N Korea denies role in landmine attack

SEOUL - North Korea on Friday denied it was behind a series of mine blasts earlier this month that maimed two South Korean soldiers and triggered a spike in cross-border tensions.

The powerful National Defence Commission (NDC) said South Korean accusations that its soldiers had sneaked across the border and planted the mines along a known patrol route was "absurd".

"If our army really needed to achieve a military purpose, we would have used strong firearms, not three mines," the commission said in a statement carried by the North's official KCNA news agency.

The mines were tripped by a South Korean border patrol on August 4 in the demilitarised zone (DMZ) - a buffer zone stretching two kilometres on either side of the actual frontier line dividing the two Koreas.

One soldier underwent a double leg amputation, while another lost a single leg.

An investigation by South Korea and the US-led UN Command which monitors the ceasefire that ended the 1950-53 Korean War concluded that the devices were North Korean "wooden box" mines.

It also said the mines were recently laid, ruling out the possibility that they were old units moved by shifting soil of flood waters.

A million mines

More than a million mines are believed to have been planted along the inter-Korean border - many of them air-dropped in the 1960s at the height of a Cold War confrontation with the North.

Because the 1953 ceasefire was never ratified by a peace treaty, the two Koreas remain technically at war.

In what was the North's first comment on the incident, the NDC suggested the mines were most likely South Korean devices that had been displaced.

Accusing Seoul of seeking to slander North Korea, the commission challenged the South Korean military to provide video evidence to back up its charges.

"If they cannot, they should not speak of provocations by the DPRK," it said, using the official acronym for North Korea.

The denial was formally relayed to South Korea via a military hotline, according to a spokesman for the South's Joint Chiefs of Staff.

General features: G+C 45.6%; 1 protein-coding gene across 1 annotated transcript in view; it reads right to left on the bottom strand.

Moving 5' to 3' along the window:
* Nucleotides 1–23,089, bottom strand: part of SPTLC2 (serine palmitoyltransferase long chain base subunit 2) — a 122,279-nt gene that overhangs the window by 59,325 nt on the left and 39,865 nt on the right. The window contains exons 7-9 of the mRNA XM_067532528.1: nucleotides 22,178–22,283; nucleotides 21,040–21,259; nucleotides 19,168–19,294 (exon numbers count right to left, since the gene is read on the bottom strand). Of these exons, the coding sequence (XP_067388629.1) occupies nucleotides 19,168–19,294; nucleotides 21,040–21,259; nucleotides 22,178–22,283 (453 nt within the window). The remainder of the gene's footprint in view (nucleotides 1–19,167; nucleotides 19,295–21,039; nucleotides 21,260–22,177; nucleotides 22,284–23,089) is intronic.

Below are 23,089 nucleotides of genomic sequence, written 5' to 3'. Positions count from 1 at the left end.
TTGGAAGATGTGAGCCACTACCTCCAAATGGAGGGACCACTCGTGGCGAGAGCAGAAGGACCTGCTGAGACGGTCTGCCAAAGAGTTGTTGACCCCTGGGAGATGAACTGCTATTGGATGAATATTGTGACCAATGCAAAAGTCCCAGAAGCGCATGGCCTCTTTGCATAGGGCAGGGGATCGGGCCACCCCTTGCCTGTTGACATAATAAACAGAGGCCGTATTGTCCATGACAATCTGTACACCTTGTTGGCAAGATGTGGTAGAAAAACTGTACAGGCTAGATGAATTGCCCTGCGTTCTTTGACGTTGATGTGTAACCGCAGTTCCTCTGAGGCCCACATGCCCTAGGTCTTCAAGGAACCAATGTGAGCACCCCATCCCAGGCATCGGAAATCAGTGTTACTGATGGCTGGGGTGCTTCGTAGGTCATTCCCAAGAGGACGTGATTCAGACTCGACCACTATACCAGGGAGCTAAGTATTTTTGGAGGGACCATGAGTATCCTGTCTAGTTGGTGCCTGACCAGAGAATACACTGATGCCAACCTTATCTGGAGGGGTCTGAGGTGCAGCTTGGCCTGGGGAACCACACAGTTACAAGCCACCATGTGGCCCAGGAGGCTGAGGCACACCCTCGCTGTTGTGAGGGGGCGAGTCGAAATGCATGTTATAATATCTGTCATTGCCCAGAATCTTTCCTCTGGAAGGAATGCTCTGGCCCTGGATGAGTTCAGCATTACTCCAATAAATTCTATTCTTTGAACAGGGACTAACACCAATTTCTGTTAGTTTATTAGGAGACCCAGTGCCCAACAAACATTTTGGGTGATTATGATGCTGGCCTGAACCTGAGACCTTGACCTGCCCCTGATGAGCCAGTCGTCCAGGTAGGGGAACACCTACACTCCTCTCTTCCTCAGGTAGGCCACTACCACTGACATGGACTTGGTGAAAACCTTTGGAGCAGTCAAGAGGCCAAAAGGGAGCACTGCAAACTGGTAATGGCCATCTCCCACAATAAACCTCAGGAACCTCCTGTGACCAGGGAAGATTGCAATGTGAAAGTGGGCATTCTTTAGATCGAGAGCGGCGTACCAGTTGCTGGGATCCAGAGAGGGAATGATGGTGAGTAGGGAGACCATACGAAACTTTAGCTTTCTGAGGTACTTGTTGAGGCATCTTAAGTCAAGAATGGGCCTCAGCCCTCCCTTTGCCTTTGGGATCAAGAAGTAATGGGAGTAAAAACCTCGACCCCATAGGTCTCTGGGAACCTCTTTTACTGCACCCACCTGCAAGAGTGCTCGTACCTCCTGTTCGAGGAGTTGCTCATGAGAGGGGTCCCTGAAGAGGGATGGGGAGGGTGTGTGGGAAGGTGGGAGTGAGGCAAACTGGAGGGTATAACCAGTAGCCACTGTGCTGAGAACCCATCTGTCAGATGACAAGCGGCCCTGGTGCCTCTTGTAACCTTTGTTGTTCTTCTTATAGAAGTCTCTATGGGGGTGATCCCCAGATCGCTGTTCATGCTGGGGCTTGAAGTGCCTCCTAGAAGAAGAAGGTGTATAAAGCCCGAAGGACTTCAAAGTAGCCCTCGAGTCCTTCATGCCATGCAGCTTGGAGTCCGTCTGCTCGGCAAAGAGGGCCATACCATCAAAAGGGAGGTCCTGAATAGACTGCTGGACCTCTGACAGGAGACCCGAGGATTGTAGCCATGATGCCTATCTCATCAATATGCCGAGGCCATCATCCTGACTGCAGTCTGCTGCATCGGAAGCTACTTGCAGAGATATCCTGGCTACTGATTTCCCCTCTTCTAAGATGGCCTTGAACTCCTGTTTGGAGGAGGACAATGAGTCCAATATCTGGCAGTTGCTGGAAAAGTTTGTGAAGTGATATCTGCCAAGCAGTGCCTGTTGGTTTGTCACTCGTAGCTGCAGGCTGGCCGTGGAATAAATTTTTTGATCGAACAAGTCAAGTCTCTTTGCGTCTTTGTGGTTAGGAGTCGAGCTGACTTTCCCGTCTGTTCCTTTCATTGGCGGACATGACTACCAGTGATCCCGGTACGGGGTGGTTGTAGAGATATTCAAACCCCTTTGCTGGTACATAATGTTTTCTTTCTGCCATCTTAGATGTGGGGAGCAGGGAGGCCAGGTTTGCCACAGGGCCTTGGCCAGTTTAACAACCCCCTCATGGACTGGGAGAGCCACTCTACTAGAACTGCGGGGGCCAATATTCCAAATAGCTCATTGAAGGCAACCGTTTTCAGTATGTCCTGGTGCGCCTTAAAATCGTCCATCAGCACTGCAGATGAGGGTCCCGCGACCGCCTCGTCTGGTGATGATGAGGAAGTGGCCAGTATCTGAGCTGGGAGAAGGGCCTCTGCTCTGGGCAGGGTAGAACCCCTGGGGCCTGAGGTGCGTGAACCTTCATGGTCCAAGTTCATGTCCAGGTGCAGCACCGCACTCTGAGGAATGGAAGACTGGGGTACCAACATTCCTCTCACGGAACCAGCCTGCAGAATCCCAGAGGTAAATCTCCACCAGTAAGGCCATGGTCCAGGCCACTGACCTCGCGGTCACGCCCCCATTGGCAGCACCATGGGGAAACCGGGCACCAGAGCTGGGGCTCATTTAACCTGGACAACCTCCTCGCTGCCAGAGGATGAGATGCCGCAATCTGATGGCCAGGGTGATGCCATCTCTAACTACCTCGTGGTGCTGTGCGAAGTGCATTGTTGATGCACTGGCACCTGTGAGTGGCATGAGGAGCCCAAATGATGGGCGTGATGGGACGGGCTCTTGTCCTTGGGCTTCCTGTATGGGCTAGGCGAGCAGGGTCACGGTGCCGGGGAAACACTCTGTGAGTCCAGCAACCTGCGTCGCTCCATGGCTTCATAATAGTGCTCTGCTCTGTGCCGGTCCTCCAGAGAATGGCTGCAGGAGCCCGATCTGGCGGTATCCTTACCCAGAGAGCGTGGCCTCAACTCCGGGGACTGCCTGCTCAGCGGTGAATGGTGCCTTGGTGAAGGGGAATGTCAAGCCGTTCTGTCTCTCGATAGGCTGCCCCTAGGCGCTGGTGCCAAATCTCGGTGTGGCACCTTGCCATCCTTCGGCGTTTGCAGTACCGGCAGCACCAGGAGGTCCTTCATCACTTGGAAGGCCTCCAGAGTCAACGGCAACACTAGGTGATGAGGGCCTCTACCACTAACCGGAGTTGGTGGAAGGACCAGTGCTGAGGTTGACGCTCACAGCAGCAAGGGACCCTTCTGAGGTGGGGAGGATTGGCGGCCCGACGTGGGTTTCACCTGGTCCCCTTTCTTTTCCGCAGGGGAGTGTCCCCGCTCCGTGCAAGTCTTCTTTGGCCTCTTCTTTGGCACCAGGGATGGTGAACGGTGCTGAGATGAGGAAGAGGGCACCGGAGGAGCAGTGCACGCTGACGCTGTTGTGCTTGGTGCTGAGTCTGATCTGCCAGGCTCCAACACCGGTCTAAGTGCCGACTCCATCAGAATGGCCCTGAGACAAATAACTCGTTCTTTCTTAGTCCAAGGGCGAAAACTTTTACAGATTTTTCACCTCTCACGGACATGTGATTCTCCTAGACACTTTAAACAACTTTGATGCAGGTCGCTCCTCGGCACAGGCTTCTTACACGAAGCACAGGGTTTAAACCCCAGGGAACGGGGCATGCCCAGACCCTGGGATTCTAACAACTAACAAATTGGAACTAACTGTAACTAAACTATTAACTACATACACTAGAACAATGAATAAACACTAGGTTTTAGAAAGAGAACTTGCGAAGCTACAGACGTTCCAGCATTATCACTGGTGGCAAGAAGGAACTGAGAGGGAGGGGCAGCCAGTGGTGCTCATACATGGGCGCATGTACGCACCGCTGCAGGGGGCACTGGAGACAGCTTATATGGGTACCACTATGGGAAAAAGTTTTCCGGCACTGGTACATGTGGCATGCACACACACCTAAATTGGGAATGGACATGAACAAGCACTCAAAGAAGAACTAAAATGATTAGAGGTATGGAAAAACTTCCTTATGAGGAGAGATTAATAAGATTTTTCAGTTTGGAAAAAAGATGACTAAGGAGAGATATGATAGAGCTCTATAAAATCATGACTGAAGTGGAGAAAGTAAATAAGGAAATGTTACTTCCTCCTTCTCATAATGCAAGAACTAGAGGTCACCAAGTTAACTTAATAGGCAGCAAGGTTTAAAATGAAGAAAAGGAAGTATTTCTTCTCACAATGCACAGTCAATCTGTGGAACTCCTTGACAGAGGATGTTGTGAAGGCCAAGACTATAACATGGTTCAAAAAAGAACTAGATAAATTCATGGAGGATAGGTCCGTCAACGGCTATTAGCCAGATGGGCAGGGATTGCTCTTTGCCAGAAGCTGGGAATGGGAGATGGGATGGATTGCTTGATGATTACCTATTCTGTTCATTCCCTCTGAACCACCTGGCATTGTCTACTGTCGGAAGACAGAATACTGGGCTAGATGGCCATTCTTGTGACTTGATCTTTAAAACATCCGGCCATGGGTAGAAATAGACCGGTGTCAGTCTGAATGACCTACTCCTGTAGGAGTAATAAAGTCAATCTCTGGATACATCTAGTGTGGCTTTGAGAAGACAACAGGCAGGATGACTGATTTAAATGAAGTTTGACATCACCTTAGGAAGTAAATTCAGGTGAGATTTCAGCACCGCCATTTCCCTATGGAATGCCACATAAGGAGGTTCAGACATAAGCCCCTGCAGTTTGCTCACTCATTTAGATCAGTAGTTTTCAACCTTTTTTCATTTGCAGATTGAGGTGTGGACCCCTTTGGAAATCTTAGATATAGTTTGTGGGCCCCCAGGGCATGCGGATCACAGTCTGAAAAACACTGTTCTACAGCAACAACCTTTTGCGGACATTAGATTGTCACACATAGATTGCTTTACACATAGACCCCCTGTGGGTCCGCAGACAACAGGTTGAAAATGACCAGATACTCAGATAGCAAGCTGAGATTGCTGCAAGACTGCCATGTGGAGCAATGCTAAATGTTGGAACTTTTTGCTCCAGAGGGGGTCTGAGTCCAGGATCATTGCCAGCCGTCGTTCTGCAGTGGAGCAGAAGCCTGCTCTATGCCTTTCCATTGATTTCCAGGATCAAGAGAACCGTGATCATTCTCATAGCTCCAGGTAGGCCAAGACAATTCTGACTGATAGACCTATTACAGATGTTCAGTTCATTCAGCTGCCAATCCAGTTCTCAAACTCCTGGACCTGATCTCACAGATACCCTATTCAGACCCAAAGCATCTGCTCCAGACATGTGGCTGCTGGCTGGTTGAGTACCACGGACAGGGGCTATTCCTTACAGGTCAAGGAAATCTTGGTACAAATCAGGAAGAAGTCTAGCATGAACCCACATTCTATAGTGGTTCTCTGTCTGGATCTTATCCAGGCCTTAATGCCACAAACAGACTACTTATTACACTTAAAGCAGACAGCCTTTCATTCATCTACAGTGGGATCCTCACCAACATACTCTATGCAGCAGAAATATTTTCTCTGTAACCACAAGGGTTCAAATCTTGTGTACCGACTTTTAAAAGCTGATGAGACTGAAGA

The spokesman said the Joint Chiefs had responded that the blasts were a "clear provocation" for which the North should accept full responsibility.

South Korea has vowed the North will pay a "harsh price" and has already resumed high-decibel propaganda broadcasts across the border, using batteries of loudspeakers that had lain silent for more than a decade.

Officials in the South say restarting the broadcasts is only the "first step" in a series of retaliatory measures.

Soaring tensions

The mine blasts came as cross-border tensions were already heating up ahead of a two-week long South Korea-US wargame that kicks off Monday and simulates an invasion by North Korea.

The North has labelled the annual "Ulchi Freedom" exercise a "declaration of war" and threatened retaliatory strikes against Seoul and the White House.

Amid the rhetorical back and forth, both Koreas are preparing to commemorate the 70th anniversary on Saturday of the 1945 liberation of the Korean peninsula from Japanese rule.

Earlier this year, there had been hopes that the anniversary might be an opportunity for some sort of rapprochement, but efforts to organise a joint commemoration went nowhere.

Pyongyang refused to consider talks because of Seoul's refusal to cancel its military drills with the United States.

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